John H Paul

Summary

Affiliation: University of South Florida
Country: USA

Publications

  1. ncbi request reprint Marine phage genomics: what have we learned?
    John H Paul
    College of Marine Science, University of South Florida, St Petersburg, Florida 33701, USA
    Curr Opin Biotechnol 16:299-307. 2005
  2. pmc Metagenomic analysis of lysogeny in Tampa Bay: implications for prophage gene expression
    Lauren McDaniel
    University of South Florida, College of Marine Science, St Petersburg, Florida, USA
    PLoS ONE 3:e3263. 2008
  3. pmc Environmental factors influencing gene transfer agent (GTA) mediated transduction in the subtropical ocean
    Lauren D McDaniel
    College of Marine Science, University of South Florida, St Petersburg, Florida, United States of America
    PLoS ONE 7:e43506. 2012
  4. pmc The temperate marine phage PhiHAP-1 of Halomonas aquamarina possesses a linear plasmid-like prophage genome
    Jennifer M Mobberley
    University of South Florida, College of Marine Science, 140 7th Avenue South, Saint Petersburg, FL 33701, USA
    J Virol 82:6618-30. 2008
  5. doi request reprint Prophages in marine bacteria: dangerous molecular time bombs or the key to survival in the seas?
    John H Paul
    College of Marine Science, University of South Florida, St Petersburg, FL 33701, USA
    ISME J 2:579-89. 2008
  6. doi request reprint High frequency of horizontal gene transfer in the oceans
    Lauren D McDaniel
    University of South Florida College of Marine Science, St Petersburg, FL 33701, USA
    Science 330:50. 2010
  7. ncbi request reprint Phytoplankton carbon fixation gene (RuBisCO) transcripts and air-sea CO(2) flux in the Mississippi River plume
    David E John
    College of Marine Science, University of South Florida, 140 7th Ave S, St Petersburg, FL 33701, USA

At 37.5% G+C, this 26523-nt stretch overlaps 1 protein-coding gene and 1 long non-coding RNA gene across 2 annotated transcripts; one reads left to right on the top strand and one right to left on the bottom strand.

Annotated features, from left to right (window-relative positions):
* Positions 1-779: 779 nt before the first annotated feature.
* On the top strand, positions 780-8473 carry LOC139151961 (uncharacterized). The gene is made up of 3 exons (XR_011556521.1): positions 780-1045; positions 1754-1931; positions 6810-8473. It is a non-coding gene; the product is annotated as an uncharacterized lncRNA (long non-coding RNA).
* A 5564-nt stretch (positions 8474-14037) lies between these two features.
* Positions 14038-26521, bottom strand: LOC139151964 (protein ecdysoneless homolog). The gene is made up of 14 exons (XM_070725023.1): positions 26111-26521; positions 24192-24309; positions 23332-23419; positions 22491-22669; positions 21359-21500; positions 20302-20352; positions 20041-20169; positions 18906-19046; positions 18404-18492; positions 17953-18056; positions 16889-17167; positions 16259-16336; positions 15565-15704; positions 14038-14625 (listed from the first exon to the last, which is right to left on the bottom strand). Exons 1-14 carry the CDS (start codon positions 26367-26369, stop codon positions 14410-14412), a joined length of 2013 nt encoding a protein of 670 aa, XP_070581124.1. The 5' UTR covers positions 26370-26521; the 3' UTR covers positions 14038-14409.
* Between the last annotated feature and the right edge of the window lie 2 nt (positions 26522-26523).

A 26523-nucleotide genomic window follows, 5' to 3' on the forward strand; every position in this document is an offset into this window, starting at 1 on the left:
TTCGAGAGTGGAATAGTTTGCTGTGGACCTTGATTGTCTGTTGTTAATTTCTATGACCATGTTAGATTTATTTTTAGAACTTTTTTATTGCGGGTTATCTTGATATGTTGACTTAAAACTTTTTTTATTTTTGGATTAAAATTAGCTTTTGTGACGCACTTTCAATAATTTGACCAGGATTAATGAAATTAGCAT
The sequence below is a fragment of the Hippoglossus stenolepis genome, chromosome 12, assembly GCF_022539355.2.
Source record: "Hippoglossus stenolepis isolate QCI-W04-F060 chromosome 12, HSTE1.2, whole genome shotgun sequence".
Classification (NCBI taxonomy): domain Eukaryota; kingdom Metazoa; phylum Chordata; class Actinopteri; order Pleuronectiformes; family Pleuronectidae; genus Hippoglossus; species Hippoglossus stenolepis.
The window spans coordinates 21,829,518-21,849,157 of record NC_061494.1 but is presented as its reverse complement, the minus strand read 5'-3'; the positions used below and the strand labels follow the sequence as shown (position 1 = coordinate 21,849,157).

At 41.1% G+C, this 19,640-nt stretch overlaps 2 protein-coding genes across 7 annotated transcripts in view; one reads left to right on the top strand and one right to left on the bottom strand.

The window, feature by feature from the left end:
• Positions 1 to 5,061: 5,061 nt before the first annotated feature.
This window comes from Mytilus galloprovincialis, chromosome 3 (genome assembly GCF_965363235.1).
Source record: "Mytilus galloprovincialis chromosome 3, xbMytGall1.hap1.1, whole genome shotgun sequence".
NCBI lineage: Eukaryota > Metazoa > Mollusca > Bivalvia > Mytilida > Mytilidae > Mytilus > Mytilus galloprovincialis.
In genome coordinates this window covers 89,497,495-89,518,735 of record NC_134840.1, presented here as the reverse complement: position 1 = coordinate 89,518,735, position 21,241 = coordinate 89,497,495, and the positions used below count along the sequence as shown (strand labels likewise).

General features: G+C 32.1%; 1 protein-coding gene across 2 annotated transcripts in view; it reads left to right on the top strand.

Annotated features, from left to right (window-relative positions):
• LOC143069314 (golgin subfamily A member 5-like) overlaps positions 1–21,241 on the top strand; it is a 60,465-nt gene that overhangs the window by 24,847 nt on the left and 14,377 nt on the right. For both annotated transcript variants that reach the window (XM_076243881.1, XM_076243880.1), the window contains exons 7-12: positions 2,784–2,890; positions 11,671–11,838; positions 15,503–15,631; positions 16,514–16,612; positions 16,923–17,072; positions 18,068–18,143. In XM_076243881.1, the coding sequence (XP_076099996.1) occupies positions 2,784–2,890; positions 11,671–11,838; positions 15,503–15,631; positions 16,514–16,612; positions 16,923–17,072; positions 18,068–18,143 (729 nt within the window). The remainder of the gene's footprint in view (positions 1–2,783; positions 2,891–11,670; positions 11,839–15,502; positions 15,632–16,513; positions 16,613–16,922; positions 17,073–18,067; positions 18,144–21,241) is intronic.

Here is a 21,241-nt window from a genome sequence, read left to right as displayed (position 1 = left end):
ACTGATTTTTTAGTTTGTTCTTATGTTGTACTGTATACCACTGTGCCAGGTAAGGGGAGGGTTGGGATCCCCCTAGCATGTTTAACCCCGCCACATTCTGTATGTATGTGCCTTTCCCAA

ISME J 1:517-31. 2007
  8. ncbi request reprint Comparison of lysogeny (prophage induction) in heterotrophic bacterial and Synechococcus populations in the Gulf of Mexico and Mississippi River plume
    Amy Long
    Fish and Wildlife Research Institute, Florida Fish and Wildlife Conservation Commission, St Petersburg, FL 33701, USA
    ISME J 2:132-44. 2008
  9. ncbi request reprint Marine phage genomics
    John H Paul
    College of Marine Sciences, University of South Florida, 140 Seventh Ave S, St Petersburg, FL 33701, USA
    Comp Biochem Physiol B Biochem Mol Biol 133:463-76. 2002
  10. ncbi request reprint Phytoplankton-group specific quantitative polymerase chain reaction assays for RuBisCO mRNA transcripts in seawater
    David E John
    College of Marine Science, University of South Florida, Saint Petersburg, FL 33701, USA
    Mar Biotechnol (NY) 9:747-59. 2007

Detail Information

Publications21

  1. ncbi request reprint Marine phage genomics: what have we learned?
    John H Paul
    College of Marine Science, University of South Florida, St Petersburg, Florida 33701, USA
    Curr Opin Biotechnol 16:299-307. 2005
    ..Future studies are likely to focus on sequencing more marine phage genomes from disparate hosts and diverse environments and on further basic studies of the biology of existing marine phages...
  2. pmc Metagenomic analysis of lysogeny in Tampa Bay: implications for prophage gene expression
    Lauren McDaniel
    University of South Florida, College of Marine Science, St Petersburg, Florida, USA
    PLoS ONE 3:e3263. 2008
    ..These results underscore the value of metagenomic data in discovering signature genes that play important roles in the environment through their expression, as demonstrated by integrases in lysogeny...
  3. pmc Environmental factors influencing gene transfer agent (GTA) mediated transduction in the subtropical ocean
    Lauren D McDaniel
    College of Marine Science, University of South Florida, St Petersburg, Florida, United States of America
    PLoS ONE 7:e43506. 2012
    ..These results indicate that GTA-mediated HGT in the marine environment with the strains examined is favored during times of elevated bacterial and GTA abundance as well as in areas of higher salinity...